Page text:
….That did it, man — I’m fuckin’ goin’, that’s all there is to it…you’ll dig it the most. But you know what the funniest thing about Europe is? In Paris, you can buy beer at McDonald’s. Also, you know what they call a Quarter Pounder with Cheese in Paris? They don’t call it a Quarter Pounder with Cheese? No, they got the metric system there, they would not know what the fuck a Quarter Pounder is. What’d they call it? Royale with Cheese..i seen ’em doing it. And I don’t mean a little bit on the side of the plate, they fuckin’ drown ‘em in Mayonnaise.   

Well, that’s how the viewer is introduced to Vincent and Jules, the hit men from L.A.’s criminal underworld and their fast talk and perverse humor. It’s the sheer flow of conversations packed with sharp-mindedness, crude language and profanity without a straightjacketed face-to-face format and repetition of words and  sentences, which lend an exciting edginess to this stylishly crafted cult movie. Interestingly, as the name suggests, Pulp Fiction is about nothing, but an interwoven tale of small-time gangsters and the pace of which  is driven by dialogues. What amuses me is the deliberate effort of Tarantino to befuddle his audience through the effortless rendition and casual attitude towards murder and violence {I could be wrong but this is my key take-out}. Every element seems to be leading to the other, and it took sometime for me to come out of the sense of wonderment that the beginning is the end is the beginning. Many situations that are familiar to an average viewer are strewn around and each situation leaves the viewer abruptly as he/she is almost getting cozy with it. The plot, unlike other movies, wholly, is non-linear and fragmented with separate narratives overlap over each other, almost like pieces of a jigsaw puzzle.  Gluttony, that inordinate desire to consume endlessly something that one likes and I don’t mind committing this sin of watching this cubicle of events, when Mia subjects reluctant Vincent to a battery of questions, which delineates her what kind of person she is going to have dinner with …”…there’s two kinds of people in this world, Elvis people and Beatles people.  Now Beatles people can like Elvis.  And Elvis people can like the Beatles.  But nobody likes them both equally. Somewhere you have to make a choice.  And that choice tells me who you are…” The restaurant JACKRABBIT SLIM’S – “Next best thing to a time machine” deceives one with its exterior of a quaint English pub.  The interiors are done up with the booths which are made out of the cut up bodies of 50s cars. The waiters and waitresses, the replicas of 50’s icons: Marilyn Monroe, James Dean, Donna Reed move around the dance floor servicing their patrons. The conversation between Mia and Vincent meanders through and reaches a point when he asks her about the pilot show she worked in. She says “It was about a team of female secret agents called Fox Force Five. Fox, as in we’re a bunch of foxy chicks. Force, as in we’ re a force to be recokned with….there was a blonde one, Sommerset had a photographic memory, the Japanese fox was a Kung fu master, the black girl was a demolition expert, the French fox’ specialty was sex…” and her specialty  – Knives. The character I played, Raven McCoy, her background was she was raised by circus performers. So she grew up doing a knife act. According to the show, she was the deadliest woman in the world with a knife…” Sounds familiar, isn’t it ? This is the initial brain-wave for Kill Bill series.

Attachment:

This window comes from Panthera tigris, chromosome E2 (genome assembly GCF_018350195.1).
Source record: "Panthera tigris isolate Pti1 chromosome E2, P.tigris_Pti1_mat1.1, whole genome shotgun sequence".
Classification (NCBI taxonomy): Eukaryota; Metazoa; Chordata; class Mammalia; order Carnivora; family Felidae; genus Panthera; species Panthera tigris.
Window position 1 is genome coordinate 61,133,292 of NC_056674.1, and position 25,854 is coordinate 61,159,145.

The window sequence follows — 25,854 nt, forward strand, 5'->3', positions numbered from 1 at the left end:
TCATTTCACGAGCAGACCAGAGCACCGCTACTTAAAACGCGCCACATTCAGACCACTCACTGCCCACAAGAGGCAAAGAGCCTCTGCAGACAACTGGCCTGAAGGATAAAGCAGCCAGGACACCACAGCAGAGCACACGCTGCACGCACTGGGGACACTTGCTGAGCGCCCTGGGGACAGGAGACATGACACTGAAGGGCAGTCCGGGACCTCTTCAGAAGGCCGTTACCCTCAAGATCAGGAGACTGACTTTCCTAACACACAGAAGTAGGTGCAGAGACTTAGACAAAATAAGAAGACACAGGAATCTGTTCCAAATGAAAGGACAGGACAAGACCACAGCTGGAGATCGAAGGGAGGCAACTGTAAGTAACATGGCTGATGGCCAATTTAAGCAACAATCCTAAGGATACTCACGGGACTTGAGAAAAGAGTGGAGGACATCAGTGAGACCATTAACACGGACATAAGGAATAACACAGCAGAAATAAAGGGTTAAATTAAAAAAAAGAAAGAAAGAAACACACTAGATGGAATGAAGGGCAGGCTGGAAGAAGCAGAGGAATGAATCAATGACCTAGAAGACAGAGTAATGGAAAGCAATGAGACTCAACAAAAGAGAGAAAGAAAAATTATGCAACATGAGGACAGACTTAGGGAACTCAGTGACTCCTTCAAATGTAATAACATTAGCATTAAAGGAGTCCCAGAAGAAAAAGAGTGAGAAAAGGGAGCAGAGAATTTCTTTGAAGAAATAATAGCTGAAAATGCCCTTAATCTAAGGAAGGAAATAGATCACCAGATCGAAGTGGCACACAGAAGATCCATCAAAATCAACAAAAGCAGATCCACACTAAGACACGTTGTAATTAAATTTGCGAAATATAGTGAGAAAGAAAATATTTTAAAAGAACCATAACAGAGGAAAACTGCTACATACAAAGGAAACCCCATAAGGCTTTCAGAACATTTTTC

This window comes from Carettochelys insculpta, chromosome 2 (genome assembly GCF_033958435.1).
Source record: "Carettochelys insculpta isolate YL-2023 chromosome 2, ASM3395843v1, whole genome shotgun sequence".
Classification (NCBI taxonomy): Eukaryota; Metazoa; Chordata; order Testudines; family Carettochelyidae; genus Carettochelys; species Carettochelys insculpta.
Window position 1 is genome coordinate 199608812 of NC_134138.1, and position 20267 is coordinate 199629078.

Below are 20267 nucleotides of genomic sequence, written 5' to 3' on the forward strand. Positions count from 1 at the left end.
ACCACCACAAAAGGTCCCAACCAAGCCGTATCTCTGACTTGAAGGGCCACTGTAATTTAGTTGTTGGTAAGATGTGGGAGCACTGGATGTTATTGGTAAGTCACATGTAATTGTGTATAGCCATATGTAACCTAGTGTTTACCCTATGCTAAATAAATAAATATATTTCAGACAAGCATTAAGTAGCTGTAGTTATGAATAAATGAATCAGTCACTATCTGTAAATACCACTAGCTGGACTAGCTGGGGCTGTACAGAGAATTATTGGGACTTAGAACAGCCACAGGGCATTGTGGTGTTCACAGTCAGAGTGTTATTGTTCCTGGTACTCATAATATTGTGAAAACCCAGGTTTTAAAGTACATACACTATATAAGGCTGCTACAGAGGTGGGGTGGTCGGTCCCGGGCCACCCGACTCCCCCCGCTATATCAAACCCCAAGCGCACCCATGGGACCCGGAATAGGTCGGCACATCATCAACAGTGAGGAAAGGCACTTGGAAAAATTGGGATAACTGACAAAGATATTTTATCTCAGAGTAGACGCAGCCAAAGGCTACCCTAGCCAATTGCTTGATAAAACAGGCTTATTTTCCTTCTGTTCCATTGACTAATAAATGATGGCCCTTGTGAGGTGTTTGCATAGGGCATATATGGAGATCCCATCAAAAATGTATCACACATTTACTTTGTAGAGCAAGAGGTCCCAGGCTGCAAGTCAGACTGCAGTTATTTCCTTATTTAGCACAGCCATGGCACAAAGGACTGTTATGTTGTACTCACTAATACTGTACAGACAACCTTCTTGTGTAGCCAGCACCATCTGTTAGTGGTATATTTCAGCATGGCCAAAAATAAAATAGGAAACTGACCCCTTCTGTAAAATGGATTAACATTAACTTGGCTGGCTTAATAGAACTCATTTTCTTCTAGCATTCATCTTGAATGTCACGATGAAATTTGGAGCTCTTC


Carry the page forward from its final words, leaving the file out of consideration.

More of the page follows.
I like that part when Mia touches upon “Uncomfortable silences”, which most of us experience almost everyday. .. While we fill in those uncomfortable spaces with so much unnecessary and trivial stuff to feel comfortable, but with someone special we comfortably share silence. And now the classic dance sequence between Mia and Vincent, And that’s how I want my man to dance with me!! huh, any wondrous feet? Have you observed how Mia introduces her fellow to the audience ? so what type of person Vincent is?bed I love watching Uma {Mia} dance with Travolta {Vincent} time & again, the unexpressed joy and feel their love of the dance …. It’s endearing to replay the moment when a man’s mind and feet are being led by a woman’s playful heart, which is the ultimate sensorial experience! Mademoiselle covers the dance floor, with her fellow challenging her throughout…..what one can enjoy the most in this scene is the enthusiasm and the hip-swiveling rhythm both of them dance with, which comes out from nowhere. One more outstanding track in this movie is Urge Overkill’s version of Neil Diamond’s “Girl, You’ll Be A Woman Soon”, which is even better than the original.  la femme diabolique, elle allèche des hommes, la regarder comment elle fait des hommes pour danser à ses airs Pulp Fiction‘s pop culture references and filmic allusions — which, by turn, either enthrall or enrage critics — are much more than “a sheer cinematic spectacle, a fun-house experience of vibrant sights and sounds”…  Rather, Pulp Fiction taps into the storehouse of collective memory that is popular culture, and in so doing, illuminates the complex and contradictory relationship between movies and memory…. ” Breaking Time “Any time of the day is a good time for pie” — Fabienne.  More on this cult-rendition  

It is Tarantino’s strategy in all of his films to have the characters speak at the right angles to the action, or depart on flights of fancy, says Roger Ebert!

*green colored bodies of the content lead you to further links. I touched upon my favourite cubicle from this cult-movie here. 

Update: I observed the video is, no longer, available. It’s fine …we have one more visual delight for Chuck Berry’s “You can never tell” ..thank you YOUTUBE!

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